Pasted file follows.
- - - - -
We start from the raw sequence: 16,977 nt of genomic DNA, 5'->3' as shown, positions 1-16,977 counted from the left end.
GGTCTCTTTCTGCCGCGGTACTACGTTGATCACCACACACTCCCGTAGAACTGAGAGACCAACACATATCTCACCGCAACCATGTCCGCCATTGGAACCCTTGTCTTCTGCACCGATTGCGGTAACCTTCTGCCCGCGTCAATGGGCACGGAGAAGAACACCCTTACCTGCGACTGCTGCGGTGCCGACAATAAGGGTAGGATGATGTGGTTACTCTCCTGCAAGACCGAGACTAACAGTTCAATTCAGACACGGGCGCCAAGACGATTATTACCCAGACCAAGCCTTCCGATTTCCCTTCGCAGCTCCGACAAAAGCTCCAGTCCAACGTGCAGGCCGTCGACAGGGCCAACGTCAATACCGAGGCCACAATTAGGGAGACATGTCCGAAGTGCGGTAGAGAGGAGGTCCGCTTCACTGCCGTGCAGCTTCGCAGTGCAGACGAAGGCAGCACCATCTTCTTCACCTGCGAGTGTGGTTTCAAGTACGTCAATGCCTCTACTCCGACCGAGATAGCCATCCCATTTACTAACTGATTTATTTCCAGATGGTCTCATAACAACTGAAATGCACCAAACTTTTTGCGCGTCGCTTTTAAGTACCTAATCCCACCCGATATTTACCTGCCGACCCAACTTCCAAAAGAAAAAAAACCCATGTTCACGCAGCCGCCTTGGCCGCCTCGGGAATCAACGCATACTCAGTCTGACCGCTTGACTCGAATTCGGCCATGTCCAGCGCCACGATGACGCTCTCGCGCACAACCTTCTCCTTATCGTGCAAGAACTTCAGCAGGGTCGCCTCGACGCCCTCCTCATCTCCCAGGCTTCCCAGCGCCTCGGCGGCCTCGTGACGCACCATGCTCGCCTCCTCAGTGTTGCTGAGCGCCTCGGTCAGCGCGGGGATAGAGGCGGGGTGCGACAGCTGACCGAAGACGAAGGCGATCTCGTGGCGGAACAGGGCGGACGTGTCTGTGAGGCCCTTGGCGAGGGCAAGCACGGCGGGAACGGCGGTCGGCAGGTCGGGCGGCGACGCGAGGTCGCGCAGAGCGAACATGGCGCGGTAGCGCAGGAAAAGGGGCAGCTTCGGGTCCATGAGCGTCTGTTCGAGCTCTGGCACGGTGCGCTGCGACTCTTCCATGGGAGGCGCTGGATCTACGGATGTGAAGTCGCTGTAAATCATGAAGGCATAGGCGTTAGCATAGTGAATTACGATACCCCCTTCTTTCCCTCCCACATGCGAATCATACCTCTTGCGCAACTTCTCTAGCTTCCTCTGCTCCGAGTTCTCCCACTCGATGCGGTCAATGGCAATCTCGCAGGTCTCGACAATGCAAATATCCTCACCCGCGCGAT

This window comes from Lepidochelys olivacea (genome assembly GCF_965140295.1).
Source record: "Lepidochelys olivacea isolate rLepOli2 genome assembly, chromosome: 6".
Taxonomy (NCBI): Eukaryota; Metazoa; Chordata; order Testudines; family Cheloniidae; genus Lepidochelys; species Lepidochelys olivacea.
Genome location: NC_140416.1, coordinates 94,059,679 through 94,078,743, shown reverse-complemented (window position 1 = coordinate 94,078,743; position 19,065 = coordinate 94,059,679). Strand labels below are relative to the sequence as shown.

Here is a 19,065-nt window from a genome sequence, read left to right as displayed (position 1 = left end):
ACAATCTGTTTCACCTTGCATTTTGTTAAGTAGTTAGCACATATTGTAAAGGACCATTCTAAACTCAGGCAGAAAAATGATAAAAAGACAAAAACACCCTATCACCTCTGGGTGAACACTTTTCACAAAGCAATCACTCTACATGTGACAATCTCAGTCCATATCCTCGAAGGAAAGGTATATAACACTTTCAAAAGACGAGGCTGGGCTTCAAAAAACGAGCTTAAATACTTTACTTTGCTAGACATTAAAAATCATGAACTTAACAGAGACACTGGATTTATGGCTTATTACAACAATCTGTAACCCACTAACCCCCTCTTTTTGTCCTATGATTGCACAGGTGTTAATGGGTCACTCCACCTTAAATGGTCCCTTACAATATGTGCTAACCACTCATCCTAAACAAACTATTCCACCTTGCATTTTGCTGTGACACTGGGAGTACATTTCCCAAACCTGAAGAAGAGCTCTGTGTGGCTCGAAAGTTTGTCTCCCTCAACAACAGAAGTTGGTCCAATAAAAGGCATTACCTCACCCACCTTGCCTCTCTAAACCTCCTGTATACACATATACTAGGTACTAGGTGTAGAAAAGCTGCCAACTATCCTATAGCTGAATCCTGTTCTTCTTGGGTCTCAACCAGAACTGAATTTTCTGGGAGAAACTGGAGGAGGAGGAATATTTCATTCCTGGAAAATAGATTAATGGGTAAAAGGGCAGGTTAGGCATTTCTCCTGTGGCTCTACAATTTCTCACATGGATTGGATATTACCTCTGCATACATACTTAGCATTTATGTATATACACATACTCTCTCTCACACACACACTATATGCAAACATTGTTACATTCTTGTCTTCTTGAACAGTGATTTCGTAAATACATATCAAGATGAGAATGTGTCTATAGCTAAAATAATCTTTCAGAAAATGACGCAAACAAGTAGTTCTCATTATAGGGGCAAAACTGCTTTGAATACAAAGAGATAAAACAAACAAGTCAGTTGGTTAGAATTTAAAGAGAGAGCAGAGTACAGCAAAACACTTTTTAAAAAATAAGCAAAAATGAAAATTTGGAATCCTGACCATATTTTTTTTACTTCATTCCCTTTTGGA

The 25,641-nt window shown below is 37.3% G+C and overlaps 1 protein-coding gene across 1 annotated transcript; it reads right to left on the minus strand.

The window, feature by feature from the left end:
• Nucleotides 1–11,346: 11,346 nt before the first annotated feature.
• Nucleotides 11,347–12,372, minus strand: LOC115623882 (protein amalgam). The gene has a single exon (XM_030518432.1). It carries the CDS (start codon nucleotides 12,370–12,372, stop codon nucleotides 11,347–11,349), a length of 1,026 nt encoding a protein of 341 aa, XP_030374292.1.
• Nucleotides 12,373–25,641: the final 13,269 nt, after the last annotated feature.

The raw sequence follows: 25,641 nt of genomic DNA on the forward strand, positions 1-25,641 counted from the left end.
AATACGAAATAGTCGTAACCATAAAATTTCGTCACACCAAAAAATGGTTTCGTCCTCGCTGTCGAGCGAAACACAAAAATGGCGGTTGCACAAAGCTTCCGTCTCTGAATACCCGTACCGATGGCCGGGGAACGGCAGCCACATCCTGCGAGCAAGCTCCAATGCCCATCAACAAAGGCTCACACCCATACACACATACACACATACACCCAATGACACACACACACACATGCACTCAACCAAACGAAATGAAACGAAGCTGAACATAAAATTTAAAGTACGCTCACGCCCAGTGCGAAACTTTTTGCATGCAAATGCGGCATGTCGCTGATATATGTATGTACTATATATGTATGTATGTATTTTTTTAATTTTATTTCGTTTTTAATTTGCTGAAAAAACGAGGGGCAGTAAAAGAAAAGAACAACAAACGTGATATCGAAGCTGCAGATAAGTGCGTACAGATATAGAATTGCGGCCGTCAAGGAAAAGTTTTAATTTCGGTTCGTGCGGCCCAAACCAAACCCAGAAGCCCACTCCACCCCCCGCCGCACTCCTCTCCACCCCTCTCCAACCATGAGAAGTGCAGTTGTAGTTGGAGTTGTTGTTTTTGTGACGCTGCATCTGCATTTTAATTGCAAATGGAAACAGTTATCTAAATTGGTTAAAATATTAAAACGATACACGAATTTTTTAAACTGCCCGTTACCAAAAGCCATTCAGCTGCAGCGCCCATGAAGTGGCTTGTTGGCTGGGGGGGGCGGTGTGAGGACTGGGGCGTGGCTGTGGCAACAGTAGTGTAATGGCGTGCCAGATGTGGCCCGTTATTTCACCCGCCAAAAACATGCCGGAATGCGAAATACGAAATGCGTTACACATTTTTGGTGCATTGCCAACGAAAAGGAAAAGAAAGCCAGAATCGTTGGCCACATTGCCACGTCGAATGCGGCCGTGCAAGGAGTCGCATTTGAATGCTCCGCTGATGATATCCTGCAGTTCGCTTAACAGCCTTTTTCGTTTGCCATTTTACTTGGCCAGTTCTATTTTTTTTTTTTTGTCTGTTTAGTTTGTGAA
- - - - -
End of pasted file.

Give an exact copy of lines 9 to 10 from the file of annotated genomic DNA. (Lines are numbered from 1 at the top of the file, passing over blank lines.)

The 25,641-nt window shown below is 37.3% G+C and overlaps 1 protein-coding gene across 1 annotated transcript; it reads right to left on the minus strand.

The window, feature by feature from the left end: